Flash Freeze: The 7 Best Winter Running Shoes

Serious trainers and marathon runners know that they can’t stop just because the weather is cold or there is snow on the ground or their running partner died of “hypothermia” like a whiner. Going for the gold means keeping a training regimen that cannot be interrupted. That gusto isn’t going to grab itself, and you know who isn’t going to get it? The guy in his warm house when it comes time to start training for winter running. To do that, you need to strap on your winter running shoes and hit the pavement.

Choosing a pair of shoes built for the winter weather conditions  is probably one of the most difficult purchases that any runner will make. These need to have traction that can handle shifting temperatures as well as conditions that could change from moment to moment. They need to complement the training regimen done the other three seasons of the year. They need to have warmth and water protection to keep their feet healthy and dry. They need grips that can handle the snow without striking the pavement too hard. Whether you’re planning on a light jog or setting a new record up the mountain, we’ve got the 7 best winter running shoes for you.

Nike Lunarglide Plus 5 Shield

Nike Lunarglide +5 Shield

Pro: Lightweight
Con: Minimal cold defense

Street Sweeper: Just because you prefer to hit the road during the colder months doesn’t mean you’re going to be tackling tough terrain or climbing the highest hill. You might just want a good shoe that gives you responsive street performance even when conditions are less than ideal. The limited tread won’t work on mountainsides but also won’t drag you down when heading out for a light jog. You’ll find your ankle hugged by a fleece collar that keeps the cold out but doesn’t trap foot sweat in. With a flywire upper that made the original Lunarglide popular you’ll find excellent support while a reflective exterior keeps you safe at night or during the gloom of the coldest part of the year. [Purchase: $105+]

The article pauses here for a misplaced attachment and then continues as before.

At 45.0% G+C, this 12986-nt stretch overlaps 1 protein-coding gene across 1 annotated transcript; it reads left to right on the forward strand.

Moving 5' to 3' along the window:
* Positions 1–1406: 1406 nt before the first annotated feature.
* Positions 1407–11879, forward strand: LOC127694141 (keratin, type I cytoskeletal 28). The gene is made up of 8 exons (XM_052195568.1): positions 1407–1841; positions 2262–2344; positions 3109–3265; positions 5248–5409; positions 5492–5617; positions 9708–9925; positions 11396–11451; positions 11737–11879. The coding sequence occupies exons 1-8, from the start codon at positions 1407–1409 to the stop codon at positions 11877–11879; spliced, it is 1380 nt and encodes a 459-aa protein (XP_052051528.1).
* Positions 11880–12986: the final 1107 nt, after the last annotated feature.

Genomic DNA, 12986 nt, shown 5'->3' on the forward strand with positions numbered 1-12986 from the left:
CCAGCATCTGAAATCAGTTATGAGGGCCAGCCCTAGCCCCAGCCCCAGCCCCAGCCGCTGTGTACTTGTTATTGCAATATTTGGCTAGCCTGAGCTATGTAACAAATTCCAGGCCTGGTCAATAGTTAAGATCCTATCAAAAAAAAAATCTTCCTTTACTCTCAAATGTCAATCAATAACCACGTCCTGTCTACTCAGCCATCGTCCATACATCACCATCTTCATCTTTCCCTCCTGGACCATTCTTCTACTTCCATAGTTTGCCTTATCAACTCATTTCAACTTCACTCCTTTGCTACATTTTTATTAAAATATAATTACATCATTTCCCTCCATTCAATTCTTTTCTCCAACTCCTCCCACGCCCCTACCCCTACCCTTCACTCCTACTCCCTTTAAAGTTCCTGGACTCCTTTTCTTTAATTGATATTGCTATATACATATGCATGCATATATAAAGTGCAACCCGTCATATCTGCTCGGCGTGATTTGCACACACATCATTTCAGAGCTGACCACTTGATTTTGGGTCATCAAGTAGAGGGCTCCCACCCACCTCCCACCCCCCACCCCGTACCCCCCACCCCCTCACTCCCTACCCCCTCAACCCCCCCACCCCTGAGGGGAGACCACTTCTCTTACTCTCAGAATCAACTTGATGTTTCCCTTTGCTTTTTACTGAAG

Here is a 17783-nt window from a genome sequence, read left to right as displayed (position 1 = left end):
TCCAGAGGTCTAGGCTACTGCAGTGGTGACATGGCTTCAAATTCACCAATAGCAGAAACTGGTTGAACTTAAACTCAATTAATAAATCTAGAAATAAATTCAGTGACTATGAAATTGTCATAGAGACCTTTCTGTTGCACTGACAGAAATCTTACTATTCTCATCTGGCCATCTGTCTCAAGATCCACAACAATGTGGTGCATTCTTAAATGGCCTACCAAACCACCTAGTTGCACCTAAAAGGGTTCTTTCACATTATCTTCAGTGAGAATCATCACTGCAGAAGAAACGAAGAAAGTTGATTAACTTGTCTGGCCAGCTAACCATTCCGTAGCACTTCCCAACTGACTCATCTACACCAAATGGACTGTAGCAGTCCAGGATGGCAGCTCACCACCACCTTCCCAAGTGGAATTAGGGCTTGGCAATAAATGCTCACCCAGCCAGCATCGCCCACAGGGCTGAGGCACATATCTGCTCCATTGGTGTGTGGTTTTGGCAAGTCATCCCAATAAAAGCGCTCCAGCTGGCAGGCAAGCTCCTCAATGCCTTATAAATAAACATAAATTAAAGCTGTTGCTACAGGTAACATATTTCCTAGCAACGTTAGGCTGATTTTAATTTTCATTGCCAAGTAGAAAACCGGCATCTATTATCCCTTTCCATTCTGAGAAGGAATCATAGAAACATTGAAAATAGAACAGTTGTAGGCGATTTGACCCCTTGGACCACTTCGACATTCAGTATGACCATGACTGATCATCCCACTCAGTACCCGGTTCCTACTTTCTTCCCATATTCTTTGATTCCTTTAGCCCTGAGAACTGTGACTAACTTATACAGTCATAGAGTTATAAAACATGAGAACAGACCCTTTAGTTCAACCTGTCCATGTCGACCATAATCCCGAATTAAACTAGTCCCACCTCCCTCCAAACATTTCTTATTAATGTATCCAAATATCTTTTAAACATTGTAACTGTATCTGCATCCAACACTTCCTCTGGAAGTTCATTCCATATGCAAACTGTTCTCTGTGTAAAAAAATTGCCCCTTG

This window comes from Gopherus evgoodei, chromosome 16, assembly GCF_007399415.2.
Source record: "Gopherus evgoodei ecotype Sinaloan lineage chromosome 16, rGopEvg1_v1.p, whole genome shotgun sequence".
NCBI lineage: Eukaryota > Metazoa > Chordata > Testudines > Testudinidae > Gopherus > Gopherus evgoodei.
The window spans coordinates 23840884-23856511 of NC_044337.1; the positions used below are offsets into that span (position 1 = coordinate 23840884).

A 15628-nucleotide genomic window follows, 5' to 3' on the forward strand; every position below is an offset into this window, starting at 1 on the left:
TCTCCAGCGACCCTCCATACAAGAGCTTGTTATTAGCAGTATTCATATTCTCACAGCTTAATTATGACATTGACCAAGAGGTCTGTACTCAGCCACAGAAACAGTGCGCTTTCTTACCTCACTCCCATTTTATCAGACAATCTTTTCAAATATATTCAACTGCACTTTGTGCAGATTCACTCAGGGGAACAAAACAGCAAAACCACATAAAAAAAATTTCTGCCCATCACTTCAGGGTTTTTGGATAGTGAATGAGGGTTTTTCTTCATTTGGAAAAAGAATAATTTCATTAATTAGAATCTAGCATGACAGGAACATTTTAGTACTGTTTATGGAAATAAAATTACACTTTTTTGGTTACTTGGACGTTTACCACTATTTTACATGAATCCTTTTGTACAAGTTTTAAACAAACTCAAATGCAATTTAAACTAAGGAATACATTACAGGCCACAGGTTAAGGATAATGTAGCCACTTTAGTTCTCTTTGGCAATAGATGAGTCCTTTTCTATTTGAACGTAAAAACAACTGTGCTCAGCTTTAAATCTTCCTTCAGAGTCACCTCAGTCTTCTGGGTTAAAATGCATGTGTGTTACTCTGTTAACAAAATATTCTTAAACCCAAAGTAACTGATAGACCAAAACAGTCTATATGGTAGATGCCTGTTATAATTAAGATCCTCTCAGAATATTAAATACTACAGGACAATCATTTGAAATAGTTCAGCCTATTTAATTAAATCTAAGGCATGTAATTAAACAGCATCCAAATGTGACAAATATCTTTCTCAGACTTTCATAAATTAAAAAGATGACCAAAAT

Saucony Xodus 4.0 GTX

Saucony Xodus 4.0 GTX

Pro: Large lugs
Con: Heavy

Complete Climber: Mountain men who aren’t happy with just a street shoe and are seeking something with the soul – and sole – of a hiking boot will be able to get their fix with the Xodus running shoe. The outsole is aggressive with wide treads that will prevent snowpack while also avoiding slips on the trail. The Gore-Tex liner with gusseted tongue and tough waterproofing can be used in small snowpack, but they aren’t meant to replace a good pair of winter boots. With lugs that go in every direction, no matter how you land with each stride you’ll find it cushioned with softness and guarded from the elements. Though the armored exterior can be misleading, you’ll find responsive feeling from the upper thanks to its layered construction that won’t feel too stiff. [Purchase: $130]

Asics Gel-Arctic 4 WR

Asics Gel-Arctic 4 WR

Pro: Retractable spikes
Con: Gel insole can limit reading the road

Greater Grip: Built for icy and snowy conditions these offer water resistance rather than true water proofing, but where they skimp a little in protection from the wet, they more than compensate by being warm enough to take a run in the freezing winds off the great lakes while also being able to snag onto slippery surfaces with a set of retractable spines on the outsole that can be easily adjusted depending on conditions. The gel offers exquisite protection for running on hard conditions but will reduce your feel of the road which can affect balance. The low back end is better paired with a set of thermal socks which will help keep the cold from cutting your workout time short. Even in cold weather, the gel won’t harden and work against you. [Purchase: $65]